Chapter 3: Fiscal Institutions and Empirical Evidence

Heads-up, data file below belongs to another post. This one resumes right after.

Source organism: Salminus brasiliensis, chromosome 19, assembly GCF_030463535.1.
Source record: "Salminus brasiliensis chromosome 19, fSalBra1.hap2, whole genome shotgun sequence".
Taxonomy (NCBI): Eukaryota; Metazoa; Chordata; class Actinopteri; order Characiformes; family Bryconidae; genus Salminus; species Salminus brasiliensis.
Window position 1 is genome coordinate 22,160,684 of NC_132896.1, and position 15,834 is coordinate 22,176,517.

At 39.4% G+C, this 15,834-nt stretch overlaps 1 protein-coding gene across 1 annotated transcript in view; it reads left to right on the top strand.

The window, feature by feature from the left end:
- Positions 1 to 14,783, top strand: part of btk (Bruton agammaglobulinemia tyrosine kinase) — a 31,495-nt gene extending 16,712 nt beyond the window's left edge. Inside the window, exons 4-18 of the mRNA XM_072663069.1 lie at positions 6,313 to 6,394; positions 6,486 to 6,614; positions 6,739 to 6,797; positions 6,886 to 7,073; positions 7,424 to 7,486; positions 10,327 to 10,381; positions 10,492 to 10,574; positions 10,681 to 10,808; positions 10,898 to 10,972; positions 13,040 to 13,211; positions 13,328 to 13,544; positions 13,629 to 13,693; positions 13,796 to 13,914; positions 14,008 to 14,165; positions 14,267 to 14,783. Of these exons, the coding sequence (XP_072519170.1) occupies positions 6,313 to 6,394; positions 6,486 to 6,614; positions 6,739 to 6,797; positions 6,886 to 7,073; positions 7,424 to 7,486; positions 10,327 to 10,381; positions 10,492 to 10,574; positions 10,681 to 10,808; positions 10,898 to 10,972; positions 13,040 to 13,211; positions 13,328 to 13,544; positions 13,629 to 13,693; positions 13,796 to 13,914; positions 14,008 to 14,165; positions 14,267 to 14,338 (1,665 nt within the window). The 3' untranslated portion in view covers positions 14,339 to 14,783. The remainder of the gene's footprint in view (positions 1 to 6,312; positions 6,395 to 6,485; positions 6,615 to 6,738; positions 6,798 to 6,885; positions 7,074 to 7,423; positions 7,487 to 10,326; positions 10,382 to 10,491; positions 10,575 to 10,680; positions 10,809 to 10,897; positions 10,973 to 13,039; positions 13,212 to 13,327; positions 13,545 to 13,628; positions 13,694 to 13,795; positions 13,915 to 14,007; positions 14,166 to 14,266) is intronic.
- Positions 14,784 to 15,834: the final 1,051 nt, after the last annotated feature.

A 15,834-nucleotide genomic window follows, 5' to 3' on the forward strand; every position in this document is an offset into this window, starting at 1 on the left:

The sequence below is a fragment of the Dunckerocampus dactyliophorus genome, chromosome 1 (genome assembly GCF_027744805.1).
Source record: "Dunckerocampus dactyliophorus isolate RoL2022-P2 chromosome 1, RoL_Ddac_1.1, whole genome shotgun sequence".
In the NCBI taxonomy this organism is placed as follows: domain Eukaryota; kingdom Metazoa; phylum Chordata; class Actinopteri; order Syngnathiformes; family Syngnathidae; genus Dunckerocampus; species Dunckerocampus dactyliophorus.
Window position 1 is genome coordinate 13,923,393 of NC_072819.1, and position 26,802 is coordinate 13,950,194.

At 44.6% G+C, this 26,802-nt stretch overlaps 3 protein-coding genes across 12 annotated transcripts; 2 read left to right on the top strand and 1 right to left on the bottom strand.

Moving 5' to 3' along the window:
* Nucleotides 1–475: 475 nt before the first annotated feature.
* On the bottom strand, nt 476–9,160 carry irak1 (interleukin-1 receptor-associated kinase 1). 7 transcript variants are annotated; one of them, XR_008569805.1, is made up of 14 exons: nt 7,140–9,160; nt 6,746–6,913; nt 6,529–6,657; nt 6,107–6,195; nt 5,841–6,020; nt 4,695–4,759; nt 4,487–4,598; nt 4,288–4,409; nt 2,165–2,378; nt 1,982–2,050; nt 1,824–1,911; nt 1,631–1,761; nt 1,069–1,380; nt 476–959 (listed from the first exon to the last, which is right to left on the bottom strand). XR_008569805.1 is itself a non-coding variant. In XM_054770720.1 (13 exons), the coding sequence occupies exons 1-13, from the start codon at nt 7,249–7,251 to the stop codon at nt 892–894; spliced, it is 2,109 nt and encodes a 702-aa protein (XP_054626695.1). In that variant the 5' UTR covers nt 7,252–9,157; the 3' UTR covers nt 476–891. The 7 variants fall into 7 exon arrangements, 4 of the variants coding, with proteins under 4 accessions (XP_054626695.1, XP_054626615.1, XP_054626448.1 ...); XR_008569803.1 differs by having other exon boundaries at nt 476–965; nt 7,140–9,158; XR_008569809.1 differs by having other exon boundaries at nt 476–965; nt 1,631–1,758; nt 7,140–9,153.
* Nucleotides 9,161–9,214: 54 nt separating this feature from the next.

3. Fiscal institutions and empirical evidence The basic postulate of neoclassical theory (that the market mechanism leads to economic efficiency) has been challenged on the grounds that the many imperfections in the markets often make government involvement in economic activity a necessity. Given incompletely defined property rights and imperfectly revealed preferences, the government’s role in attaining economic efficiency is not only limited to ensuring proper functioning of the markets via establishing rules and procedures that regulate the interactions among economic agents. The provision of goods and services that have sizeable externalities, which are public goods, also constitutes a major role of the governments in the market system. The problem of public goods arises from the fact that markets fail to provide some goods and services in optimal amounts in the sense of matching the public’s true preferences. Even though public goods, by definition, benefit the entire society due to their non-excludable and non-rival characteristics, incentives to free-ride often lead to their suboptimal provision.1 Since government is responsible for providing public goods, seeking institutional solutions to the problem of under-provision of public goods also constitutes an important responsibility of the government. The important role of public goods (such as macroeconomic stability) in achieving countries’ development potentials, coupled with the free-riding potential associated with their provision, highlights the fact that generating resources for these essential goods and services is one of government’s most important tasks. For effective public goods 65 66 Macroeconomic institutions and development provision, countries’ developmental objectives and socioeconomic necessities...
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